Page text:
Post # 39
2951 posts
Sugar bee

That seems high to me. For 2 adults, we spend $300/month on groceries (food only). And $150/month on eating out.

I shop the sales and meal plan based on what’s on sale that week. I know what types of foods constantly go on sale, so I wait for the sale to buy them. I also try to use up what I already have at home. If I’ve got lots of pasta stocked up, I plan a pasta dish for that week. I use coupons too, but that’s pretty rare.

Post # 40
2545 posts
Sugar bee
  • Wedding: March 2017

We spend about $800 month on groceries plus our Blue Apron meals (around $60/week). We are maybe spending $100/month on curbside pickup from restaurants. It’s 2 of us. We buy a lot of pre-made meals (salads, sandwiches, etc.). We could spend less if we went to a cheaper grocery store and if we cooked more from scratch. 

Post # 41
5909 posts
Bee Keeper
  • Wedding: July 2018

Do posters even bother to read sometimes? It’s totally unhelpful for so many of you to be like “I don’t think it’s a lot of money at all I can’t go to the store without spending a million dollars … I wish I only spent $600” when you’ve also mentioned making comfortable money. 
A food bill that is towards 30% of your income is high and a big expense for OP, have a bit of perspective guys. She has specifically said it is too high for their current income. 

Post # 42
9084 posts
Buzzing Beekeeper

OP maybe try looking at what you are actually buying if you want to lower costs. If you are buying convienence meals then they will be costing you more (and full of things that are bad for you like salt). 

Also look at your products and brands. Are you buying top shelf because that’s the brand you have always bought and that your parents bought? Is there a same quality brand that costs less? With staples like flour and sugar there is no to little difference between cheap brands and expensive brands.


Also what she said 🤦🏾‍♀️ 

View original reply
zzar45 :  

Post # 43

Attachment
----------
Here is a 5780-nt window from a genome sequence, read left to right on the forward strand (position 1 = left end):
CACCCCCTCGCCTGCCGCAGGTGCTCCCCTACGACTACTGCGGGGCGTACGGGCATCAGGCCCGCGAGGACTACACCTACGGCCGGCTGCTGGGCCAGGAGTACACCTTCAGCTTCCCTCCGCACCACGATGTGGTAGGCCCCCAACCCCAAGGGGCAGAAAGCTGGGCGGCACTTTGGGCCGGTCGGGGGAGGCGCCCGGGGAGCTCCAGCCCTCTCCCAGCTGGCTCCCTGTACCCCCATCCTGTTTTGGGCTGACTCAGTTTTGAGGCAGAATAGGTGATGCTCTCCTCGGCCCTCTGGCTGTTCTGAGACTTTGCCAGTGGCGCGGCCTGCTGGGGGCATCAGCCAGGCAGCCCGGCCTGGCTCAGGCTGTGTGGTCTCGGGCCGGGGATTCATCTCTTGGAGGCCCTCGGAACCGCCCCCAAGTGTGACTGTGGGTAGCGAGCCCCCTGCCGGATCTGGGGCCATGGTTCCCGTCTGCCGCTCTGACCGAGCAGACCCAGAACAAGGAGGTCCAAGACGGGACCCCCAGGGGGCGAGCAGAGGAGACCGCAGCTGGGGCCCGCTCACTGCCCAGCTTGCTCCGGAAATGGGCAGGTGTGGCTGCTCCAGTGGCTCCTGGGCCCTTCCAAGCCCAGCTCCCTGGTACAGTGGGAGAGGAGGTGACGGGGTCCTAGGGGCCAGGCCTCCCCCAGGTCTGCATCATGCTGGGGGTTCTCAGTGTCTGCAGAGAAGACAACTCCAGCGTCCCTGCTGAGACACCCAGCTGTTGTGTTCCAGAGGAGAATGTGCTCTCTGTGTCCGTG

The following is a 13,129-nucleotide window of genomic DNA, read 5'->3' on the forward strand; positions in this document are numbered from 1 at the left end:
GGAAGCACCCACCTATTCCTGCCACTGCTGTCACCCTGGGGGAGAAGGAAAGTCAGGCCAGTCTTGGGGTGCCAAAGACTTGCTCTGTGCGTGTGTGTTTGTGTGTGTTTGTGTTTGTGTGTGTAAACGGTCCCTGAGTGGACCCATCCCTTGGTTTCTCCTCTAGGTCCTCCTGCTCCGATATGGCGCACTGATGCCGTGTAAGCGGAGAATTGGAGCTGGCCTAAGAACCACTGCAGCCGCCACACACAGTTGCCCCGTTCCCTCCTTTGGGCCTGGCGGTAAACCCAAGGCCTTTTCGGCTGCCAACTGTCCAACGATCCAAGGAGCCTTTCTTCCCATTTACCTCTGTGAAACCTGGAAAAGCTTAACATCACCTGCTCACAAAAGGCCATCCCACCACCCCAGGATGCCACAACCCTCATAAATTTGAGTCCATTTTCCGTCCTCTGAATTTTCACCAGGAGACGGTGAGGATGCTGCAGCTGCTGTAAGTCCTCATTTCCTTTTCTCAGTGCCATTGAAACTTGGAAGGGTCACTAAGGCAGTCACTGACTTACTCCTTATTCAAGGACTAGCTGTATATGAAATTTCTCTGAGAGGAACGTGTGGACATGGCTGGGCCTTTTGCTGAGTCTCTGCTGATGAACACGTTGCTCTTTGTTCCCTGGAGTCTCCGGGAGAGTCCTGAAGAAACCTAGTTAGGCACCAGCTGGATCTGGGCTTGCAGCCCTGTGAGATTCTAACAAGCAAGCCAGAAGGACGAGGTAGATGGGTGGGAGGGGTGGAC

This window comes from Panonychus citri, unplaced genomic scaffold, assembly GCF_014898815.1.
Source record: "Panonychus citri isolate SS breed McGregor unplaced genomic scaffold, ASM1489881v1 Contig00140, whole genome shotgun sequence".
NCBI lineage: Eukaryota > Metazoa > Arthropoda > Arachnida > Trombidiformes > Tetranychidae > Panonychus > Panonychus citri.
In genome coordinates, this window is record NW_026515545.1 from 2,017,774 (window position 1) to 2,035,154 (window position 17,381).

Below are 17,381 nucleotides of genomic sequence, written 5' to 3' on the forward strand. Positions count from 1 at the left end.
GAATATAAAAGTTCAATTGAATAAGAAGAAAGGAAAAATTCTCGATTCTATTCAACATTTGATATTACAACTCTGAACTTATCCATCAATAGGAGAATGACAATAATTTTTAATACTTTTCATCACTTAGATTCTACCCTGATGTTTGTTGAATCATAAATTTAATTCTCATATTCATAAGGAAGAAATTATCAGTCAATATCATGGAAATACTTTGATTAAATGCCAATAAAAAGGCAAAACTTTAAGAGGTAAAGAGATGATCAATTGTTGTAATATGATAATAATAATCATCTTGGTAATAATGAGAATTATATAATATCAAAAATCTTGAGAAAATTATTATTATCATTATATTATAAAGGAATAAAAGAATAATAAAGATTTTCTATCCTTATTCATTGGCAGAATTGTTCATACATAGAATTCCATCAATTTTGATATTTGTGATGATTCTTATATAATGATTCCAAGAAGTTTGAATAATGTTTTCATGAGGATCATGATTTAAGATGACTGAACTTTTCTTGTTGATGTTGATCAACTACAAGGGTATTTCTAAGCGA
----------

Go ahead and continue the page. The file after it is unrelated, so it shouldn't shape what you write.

819 posts
Busy bee
  • Wedding: September 2018

Some ideas –

1) make things like chilli / bolognase in big batches and freeze portions

2) buy in bulk if something you use all the time suddenly has a sale (my husband loves this particular type of cereal bar. It’s expensive but they have half price offers about every few months so I only buy them then).

3) bulk out meals with a cheap ingredient (I’m told lentils are a good one in stews etc).

4) try buying one brand level down what you usually buy, eg if you buy the normal store brand try the economy brand.

5) identify if anything you buy is very expensive but not really necessary and cut back (for me this would be smoothies and out-of-season imported fruit).

6) meal plan and only buy shopping according to the plan.

7) don’t take the husband shopping if he sneaks random stuff into the trolley 😉

8) if you can get to a cheaper supermarket go there.

9) use coupons

10) buy from the supermarket discount shelf, if it has one.

11) think carefully about whether you buy an item (let’s say peas) from the fresh, tinned or freezer section. Prices can vary a lot.

12) every so often don’t shop for a week to force you to use up what’s in the cupboard.

Moneysavingexpert is a good website with many ideas on cutting down spending, including groceries. 

Post # 44
5907 posts
Bee Keeper
  • Wedding: January 2017

View original reply
zzar45 :  what do you want people to say? They’re giving their perspective on how much money is normal to spend out of their own experience. Should only people who spend less than $600 a month answer? 

$432 a month on groceries IS very normal,plus the small amount for eating out a month. Sure you could cut corners, stop eating out and make meals with unhealthy processed ingredients but it will take a toll on your health long-term. I would look for ways to supplement my income. 

Like a PP mentioned, $600/ismonth is roughly $10/day per person for 3 meals a day, without snacks/drinks. 


Post # 45
899 posts
Busy bee
  • Wedding: June 2017

I won’t do the math because I know it’ll kill me. Average grocery shop is easily $150, and there’s 3-4 of those a month. With the virus, we have been super cautious not to throw anything away, so that means eating all the leftovers before making something else, something that I’ve been so guilty of. I’m not the biggest fan of leftovers after a couple days, but I love to cook. Now I just make less.

PPs have given really good suggestions. You may want to look into a veggie share or something in your area. For us, it is far cheaper to do a produce box from Misfits Market for the week than it was to buy in our stores, but I’m also in a HCOL area.